dsc_2564 I have been lucky enough to travel to Israel several times. But last June, when I was traveling with the team from Appian Media, I was able to see something that I have never seen before. While we were staying in Tiberias, it was clear enough so that I could see Mount Hermon from the lake. The picture at the top of this post was one (of many) that I captured. Most of the time, there is too much haze in the Hula Valley to see the mountain from this distance.

The above picture was taken late one afternoon. You can clearly see Mount Hermon and the location where the Hula Valley (with the Jordan River at its base) empties into the Sea of Galilee.

Mount Hermon sits about 60 miles north of the Sea of Galilee on the modern-day borders of Israel, Syria and Lebanon. It rises over 9,000 feet in elevation. Since the Sea of Galilee sits approximately 700 feet below sea level, the top of the mountain is nearly 10,000 feet above the location of this photograph. The Old Testament city of Dan and the New Testament city of Caesarea Philippi sit near the base of the mountain.

In the 4th century, Bishop Cyril of Jerusalem suggested that since many of the activities in the lifetime of Jesus happened around Mount Tabor, therefore he preferred that site as the probable location of the Transfiguration. Consequently, that site has been recognized as the traditional location of the event since that time.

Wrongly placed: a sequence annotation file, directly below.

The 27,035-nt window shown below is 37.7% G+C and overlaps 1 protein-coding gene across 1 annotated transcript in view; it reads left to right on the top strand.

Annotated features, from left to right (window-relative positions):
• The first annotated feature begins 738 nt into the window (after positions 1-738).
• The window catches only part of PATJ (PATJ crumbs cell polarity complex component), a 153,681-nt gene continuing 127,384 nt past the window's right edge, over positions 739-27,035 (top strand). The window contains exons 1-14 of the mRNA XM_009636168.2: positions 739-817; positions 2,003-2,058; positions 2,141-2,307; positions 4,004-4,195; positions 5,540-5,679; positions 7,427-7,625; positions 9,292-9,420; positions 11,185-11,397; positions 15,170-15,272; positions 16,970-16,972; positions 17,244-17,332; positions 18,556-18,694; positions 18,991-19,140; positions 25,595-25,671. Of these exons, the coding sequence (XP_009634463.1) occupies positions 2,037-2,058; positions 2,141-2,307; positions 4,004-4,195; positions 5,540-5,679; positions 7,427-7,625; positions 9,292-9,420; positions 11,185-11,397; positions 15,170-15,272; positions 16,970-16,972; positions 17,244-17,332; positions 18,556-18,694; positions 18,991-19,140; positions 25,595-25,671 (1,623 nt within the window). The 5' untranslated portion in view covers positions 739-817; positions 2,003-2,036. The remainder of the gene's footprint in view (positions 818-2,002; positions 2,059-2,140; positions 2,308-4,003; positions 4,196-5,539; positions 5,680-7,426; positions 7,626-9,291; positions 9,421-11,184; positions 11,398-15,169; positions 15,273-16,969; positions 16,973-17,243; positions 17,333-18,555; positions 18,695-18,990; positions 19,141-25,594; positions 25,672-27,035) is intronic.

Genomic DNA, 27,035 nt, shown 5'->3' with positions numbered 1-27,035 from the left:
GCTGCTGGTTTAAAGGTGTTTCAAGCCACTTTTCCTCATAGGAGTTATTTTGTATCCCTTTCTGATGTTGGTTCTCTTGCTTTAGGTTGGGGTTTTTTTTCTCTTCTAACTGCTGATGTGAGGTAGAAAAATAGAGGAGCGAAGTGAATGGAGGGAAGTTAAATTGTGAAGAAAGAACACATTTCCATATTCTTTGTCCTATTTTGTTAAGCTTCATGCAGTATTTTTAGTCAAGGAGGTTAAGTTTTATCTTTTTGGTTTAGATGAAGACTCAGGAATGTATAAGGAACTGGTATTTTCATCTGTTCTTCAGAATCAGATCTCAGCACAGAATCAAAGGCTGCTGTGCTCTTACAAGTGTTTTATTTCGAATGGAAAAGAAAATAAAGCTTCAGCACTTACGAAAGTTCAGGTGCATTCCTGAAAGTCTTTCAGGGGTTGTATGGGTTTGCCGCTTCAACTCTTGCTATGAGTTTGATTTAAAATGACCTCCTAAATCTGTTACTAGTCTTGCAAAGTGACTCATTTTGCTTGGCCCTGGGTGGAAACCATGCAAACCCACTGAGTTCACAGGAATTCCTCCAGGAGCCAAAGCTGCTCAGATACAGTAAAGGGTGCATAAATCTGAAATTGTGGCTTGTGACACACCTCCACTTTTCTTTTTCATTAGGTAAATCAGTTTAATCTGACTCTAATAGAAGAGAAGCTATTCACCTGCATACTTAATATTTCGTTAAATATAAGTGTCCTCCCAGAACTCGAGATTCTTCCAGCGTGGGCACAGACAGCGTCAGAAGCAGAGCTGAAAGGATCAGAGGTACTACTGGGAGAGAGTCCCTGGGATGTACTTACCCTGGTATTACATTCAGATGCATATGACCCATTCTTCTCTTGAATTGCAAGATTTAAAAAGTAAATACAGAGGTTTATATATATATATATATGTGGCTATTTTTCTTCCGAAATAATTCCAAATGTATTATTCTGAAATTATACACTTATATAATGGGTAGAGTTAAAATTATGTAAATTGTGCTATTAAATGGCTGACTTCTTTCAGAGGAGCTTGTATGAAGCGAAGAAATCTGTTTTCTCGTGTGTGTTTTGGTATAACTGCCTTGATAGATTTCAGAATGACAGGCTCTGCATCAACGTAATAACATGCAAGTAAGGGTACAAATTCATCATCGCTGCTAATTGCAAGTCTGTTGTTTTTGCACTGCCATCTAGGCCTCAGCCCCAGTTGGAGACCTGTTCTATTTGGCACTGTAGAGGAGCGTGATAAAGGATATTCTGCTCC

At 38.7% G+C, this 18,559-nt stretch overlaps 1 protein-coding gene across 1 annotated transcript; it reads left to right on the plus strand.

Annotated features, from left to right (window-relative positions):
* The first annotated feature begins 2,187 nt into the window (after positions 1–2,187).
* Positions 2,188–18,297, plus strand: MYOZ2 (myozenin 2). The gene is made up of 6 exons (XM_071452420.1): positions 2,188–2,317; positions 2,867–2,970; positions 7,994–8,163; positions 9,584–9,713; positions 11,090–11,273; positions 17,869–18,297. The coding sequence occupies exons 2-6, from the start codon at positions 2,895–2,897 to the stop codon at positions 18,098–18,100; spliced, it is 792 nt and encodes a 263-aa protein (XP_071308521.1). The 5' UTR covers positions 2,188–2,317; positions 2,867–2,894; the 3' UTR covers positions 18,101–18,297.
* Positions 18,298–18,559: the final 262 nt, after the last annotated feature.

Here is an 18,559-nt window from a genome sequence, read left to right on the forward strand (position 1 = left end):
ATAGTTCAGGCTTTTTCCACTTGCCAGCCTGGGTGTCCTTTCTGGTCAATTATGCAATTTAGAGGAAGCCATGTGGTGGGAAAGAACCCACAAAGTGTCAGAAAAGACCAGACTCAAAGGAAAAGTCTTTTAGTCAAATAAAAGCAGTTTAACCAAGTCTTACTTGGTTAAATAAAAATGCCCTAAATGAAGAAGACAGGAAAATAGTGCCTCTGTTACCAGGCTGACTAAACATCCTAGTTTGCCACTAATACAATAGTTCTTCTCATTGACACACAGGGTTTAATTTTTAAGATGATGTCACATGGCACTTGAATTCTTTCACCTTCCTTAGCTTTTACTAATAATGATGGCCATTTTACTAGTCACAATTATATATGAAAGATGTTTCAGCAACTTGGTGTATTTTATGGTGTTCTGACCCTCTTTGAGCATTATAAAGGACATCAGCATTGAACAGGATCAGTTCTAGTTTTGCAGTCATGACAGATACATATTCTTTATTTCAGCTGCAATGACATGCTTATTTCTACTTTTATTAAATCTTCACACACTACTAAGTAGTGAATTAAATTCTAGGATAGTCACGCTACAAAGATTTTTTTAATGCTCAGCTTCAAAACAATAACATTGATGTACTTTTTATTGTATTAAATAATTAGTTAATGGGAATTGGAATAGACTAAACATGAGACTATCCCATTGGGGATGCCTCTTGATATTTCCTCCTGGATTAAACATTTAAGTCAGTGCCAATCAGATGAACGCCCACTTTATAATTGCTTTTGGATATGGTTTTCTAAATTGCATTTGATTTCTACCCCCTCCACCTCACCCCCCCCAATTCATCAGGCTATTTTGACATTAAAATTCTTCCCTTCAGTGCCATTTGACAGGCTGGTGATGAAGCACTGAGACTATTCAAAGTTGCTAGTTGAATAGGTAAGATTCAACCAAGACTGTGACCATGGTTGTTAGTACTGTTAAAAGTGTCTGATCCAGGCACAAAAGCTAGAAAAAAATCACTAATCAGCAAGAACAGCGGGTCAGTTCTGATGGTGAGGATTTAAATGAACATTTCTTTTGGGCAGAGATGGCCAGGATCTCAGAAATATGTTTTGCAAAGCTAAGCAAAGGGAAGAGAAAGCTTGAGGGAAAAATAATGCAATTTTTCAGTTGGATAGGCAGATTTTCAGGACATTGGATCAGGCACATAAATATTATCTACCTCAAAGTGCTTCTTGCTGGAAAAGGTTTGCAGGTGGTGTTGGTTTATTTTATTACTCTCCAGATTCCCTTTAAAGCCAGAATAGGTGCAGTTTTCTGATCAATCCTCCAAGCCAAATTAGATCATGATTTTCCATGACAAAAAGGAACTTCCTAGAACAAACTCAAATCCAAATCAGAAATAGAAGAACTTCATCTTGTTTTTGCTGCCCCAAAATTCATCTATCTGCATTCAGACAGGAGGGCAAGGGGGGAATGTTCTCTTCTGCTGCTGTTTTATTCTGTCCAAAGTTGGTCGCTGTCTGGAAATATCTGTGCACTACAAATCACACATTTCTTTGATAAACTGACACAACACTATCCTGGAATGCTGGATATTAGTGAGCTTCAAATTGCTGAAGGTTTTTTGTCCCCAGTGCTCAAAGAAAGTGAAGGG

However, many recent scholars prefer the location of Mount Hermon for the Transfiguration. Just prior to the Transfiguration, Jesus and His disciples were at Caesarea Philippi. This is told to us in Matthew 16:13, when Jesus discusses who they believe He is. Peter responds by saying that "Jesus is the Christ, the son of the living God." Then, six days later (Matthew 17:1), Jesus took Peter, James, and John onto a "high mountain". While it would have been possible to travel from Caesarea Philippi to Mount Tabor (a distance of about 70 miles) in six days, it seems more logical that the "high mountain" that was mentioned in Matthew is referring to Mount Hermon, especially since they were already in the area. I agree with this assessment.